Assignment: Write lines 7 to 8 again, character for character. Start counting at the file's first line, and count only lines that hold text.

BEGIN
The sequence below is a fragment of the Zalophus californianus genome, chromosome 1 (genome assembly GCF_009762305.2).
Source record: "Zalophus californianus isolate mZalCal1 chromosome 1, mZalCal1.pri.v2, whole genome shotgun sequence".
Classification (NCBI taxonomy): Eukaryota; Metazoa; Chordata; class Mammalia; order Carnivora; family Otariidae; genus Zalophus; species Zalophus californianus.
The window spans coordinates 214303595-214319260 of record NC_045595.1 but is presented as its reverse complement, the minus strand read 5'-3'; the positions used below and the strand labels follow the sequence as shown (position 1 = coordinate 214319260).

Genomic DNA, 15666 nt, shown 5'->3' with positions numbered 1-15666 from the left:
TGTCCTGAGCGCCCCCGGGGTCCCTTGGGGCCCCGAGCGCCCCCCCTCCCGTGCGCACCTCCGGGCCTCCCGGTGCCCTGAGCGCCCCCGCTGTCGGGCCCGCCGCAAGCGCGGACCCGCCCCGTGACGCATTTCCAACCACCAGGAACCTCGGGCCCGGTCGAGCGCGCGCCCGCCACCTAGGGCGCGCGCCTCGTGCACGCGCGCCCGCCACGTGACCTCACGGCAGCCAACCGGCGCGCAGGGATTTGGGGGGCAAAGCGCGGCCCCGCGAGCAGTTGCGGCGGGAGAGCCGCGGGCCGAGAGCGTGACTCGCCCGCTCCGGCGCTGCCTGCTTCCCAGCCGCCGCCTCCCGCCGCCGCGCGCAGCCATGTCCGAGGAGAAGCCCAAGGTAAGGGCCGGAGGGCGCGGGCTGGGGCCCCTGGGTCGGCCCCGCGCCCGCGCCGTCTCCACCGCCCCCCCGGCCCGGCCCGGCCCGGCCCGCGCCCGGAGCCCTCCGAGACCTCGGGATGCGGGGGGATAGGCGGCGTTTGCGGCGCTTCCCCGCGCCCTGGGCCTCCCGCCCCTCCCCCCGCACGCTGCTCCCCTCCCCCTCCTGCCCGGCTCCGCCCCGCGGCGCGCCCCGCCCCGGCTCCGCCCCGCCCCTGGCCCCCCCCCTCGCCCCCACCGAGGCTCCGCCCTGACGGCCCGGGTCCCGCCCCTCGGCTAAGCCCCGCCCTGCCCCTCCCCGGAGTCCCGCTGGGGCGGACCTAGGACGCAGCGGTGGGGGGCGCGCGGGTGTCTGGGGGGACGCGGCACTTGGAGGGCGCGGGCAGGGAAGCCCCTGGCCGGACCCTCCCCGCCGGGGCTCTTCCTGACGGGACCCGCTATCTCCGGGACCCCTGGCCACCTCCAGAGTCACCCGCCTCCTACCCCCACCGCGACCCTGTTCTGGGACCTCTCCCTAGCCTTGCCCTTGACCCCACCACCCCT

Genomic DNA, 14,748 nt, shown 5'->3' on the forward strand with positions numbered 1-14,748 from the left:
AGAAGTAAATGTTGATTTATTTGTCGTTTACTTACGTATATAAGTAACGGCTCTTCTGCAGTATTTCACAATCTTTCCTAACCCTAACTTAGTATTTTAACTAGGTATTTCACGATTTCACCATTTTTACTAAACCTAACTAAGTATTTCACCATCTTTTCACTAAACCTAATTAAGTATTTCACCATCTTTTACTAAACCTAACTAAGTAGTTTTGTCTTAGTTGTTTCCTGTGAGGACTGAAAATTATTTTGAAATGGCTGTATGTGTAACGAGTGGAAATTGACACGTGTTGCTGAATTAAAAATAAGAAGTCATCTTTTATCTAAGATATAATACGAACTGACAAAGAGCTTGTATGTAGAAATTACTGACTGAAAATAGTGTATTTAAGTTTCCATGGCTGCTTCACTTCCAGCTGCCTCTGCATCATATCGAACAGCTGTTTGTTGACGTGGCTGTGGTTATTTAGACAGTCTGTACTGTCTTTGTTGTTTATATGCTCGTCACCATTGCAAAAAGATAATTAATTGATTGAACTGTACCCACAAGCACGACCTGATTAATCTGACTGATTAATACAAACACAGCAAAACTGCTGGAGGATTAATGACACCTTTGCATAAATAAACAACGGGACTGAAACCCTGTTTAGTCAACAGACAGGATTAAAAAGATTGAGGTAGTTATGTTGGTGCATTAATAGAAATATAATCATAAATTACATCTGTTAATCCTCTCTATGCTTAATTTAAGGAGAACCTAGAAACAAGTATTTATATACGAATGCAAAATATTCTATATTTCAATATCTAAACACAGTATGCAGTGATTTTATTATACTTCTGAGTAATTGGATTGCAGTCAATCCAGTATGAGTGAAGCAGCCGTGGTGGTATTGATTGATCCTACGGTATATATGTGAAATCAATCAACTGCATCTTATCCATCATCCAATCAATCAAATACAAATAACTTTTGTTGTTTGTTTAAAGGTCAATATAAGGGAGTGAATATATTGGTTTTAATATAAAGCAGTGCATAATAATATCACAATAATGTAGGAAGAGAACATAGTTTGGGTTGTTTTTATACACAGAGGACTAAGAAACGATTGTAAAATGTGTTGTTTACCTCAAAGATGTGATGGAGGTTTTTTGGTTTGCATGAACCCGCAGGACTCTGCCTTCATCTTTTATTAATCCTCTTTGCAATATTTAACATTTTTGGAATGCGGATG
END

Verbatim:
Genomic DNA, 14,748 nt, shown 5'->3' on the forward strand with positions numbered 1-14,748 from the left:
AGAAGTAAATGTTGATTTATTTGTCGTTTACTTACGTATATAAGTAACGGCTCTTCTGCAGTATTTCACAATCTTTCCTAACCCTAACTTAGTATTTTAACTAGGTATTTCACGATTTCACCATTTTTACTAAACCTAACTAAGTATTTCACCATCTTTTCACTAAACCTAATTAAGTATTTCACCATCTTTTACTAAACCTAACTAAGTAGTTTTGTCTTAGTTGTTTCCTGTGAGGACTGAAAATTATTTTGAAATGGCTGTATGTGTAACGAGTGGAAATTGACACGTGTTGCTGAATTAAAAATAAGAAGTCATCTTTTATCTAAGATATAATACGAACTGACAAAGAGCTTGTATGTAGAAATTACTGACTGAAAATAGTGTATTTAAGTTTCCATGGCTGCTTCACTTCCAGCTGCCTCTGCATCATATCGAACAGCTGTTTGTTGACGTGGCTGTGGTTATTTAGACAGTCTGTACTGTCTTTGTTGTTTATATGCTCGTCACCATTGCAAAAAGATAATTAATTGATTGAACTGTACCCACAAGCACGACCTGATTAATCTGACTGATTAATACAAACACAGCAAAACTGCTGGAGGATTAATGACACCTTTGCATAAATAAACAACGGGACTGAAACCCTGTTTAGTCAACAGACAGGATTAAAAAGATTGAGGTAGTTATGTTGGTGCATTAATAGAAATATAATCATAAATTACATCTGTTAATCCTCTCTATGCTTAATTTAAGGAGAACCTAGAAACAAGTATTTATATACGAATGCAAAATATTCTATATTTCAATATCTAAACACAGTATGCAGTGATTTTATTATACTTCTGAGTAATTGGATTGCAGTCAATCCAGTATGAGTGAAGCAGCCGTGGTGGTATTGATTGATCCTACGGTATATATGTGAAATCAATCAACTGCATCTTATCCATCATCCAATCAATCAAATACAAATAACTTTTGTTGTTTGTTTAAAGGTCAATATAAGGGAGTGAATATATTGGTTTTAATATAAAGCAGTGCATAATAATATCACAATAATGTAGGAAGAGAACATAGTTTGGGTTGTTTTTATACACAGAGGACTAAGAAACGATTGTAAAATGTGTTGTTTACCTCAAAGATGTGATGGAGGTTTTTTGGTTTGCATGAACCCGCAGGACTCTGCCTTCATCTTTTATTAATCCTCTTTGCAATATTTAACATTTTTGGAATGCGGATG